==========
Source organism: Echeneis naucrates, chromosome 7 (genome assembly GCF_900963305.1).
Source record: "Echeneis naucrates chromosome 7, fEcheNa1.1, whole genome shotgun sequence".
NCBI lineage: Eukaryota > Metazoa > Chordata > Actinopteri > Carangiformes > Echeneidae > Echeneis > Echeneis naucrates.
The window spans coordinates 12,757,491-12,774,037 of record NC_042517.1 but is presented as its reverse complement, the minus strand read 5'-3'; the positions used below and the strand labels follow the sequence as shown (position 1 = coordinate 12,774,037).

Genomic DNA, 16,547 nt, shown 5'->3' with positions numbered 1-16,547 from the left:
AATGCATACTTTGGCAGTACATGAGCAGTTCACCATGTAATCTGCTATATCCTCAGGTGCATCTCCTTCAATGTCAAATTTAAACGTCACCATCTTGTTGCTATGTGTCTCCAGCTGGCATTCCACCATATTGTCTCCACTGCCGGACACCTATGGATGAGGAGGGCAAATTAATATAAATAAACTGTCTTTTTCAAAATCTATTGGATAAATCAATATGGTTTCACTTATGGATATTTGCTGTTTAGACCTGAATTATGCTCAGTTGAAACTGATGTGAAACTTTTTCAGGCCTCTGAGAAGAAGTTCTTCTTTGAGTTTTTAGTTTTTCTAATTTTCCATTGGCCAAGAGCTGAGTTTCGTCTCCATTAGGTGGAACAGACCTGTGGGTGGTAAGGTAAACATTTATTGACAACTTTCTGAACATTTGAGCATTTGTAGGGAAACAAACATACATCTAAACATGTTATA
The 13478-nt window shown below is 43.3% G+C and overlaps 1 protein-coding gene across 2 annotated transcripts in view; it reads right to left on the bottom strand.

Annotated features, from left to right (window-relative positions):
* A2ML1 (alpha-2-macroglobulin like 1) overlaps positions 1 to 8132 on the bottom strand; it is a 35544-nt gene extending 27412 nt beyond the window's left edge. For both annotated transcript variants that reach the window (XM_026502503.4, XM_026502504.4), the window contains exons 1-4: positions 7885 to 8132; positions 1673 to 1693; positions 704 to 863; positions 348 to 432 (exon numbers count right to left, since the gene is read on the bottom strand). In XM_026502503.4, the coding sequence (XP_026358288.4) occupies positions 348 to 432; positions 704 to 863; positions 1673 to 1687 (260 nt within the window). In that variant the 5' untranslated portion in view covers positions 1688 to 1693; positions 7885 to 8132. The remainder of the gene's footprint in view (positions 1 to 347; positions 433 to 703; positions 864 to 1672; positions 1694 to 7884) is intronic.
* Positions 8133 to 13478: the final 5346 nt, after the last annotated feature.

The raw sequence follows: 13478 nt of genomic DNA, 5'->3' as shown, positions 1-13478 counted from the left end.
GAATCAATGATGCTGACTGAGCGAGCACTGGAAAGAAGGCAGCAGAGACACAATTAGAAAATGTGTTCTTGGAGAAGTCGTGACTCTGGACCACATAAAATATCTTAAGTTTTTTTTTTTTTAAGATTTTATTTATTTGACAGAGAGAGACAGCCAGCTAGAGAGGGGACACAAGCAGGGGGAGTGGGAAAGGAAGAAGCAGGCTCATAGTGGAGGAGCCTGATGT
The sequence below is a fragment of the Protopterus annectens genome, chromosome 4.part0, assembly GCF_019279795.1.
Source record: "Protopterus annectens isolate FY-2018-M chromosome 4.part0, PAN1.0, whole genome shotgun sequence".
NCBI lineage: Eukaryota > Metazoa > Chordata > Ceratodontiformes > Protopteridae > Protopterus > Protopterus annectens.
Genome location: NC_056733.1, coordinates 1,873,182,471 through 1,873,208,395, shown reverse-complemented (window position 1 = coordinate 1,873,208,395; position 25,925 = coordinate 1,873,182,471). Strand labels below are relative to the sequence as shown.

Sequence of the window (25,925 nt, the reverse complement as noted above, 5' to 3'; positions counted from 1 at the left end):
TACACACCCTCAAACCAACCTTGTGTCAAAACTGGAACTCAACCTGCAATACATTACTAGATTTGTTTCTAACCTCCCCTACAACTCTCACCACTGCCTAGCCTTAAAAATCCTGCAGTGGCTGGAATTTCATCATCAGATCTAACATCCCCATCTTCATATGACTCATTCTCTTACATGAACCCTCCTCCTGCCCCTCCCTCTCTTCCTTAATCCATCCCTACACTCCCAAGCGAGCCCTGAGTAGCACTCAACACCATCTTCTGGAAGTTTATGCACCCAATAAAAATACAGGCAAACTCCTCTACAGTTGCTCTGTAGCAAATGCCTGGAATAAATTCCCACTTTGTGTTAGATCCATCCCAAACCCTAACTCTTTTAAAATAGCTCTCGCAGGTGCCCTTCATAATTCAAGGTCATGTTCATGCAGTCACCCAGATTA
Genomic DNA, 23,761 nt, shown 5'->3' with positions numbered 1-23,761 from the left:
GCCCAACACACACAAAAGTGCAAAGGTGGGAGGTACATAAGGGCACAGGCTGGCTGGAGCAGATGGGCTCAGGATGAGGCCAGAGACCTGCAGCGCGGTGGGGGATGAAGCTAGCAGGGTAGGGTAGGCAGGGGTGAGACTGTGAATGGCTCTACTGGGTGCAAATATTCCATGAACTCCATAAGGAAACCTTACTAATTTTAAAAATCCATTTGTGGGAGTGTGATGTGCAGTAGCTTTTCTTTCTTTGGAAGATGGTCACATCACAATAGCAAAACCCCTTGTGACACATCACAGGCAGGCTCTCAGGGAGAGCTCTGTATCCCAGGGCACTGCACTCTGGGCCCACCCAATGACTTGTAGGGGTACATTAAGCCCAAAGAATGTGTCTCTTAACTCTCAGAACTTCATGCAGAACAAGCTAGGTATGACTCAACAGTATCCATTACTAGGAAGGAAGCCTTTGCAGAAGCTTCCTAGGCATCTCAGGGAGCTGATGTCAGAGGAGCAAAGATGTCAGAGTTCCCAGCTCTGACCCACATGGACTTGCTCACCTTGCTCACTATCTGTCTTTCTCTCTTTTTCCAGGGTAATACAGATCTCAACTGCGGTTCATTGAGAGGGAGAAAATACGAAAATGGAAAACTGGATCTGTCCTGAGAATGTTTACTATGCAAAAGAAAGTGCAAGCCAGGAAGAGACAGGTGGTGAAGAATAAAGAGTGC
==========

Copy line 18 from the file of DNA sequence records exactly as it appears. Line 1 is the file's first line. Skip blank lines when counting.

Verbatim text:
TACACACCCTCAAACCAACCTTGTGTCAAAACTGGAACTCAACCTGCAATACATTACTAGATTTGTTTCTAACCTCCCCTACAACTCTCACCACTGCCTAGCCTTAAAAATCCTGCAGTGGCTGGAATTTCATCATCAGATCTAACATCCCCATCTTCATATGACTCATTCTCTTACATGAACCCTCCTCCTGCCCCTCCCTCTCTTCCTTAATCCATCCCTACACTCCCAAGCGAGCCCTGAGTAGCACTCAACACCATCTTCTGGAAGTTTATGCACCCAATAAAAATACAGGCAAACTCCTCTACAGTTGCTCTGTAGCAAATGCCTGGAATAAATTCCCACTTTGTGTTAGATCCATCCCAAACCCTAACTCTTTTAAAATAGCTCTCGCAGGTGCCCTTCATAATTCAAGGTCATGTTCATGCAGTCACCCAGATTA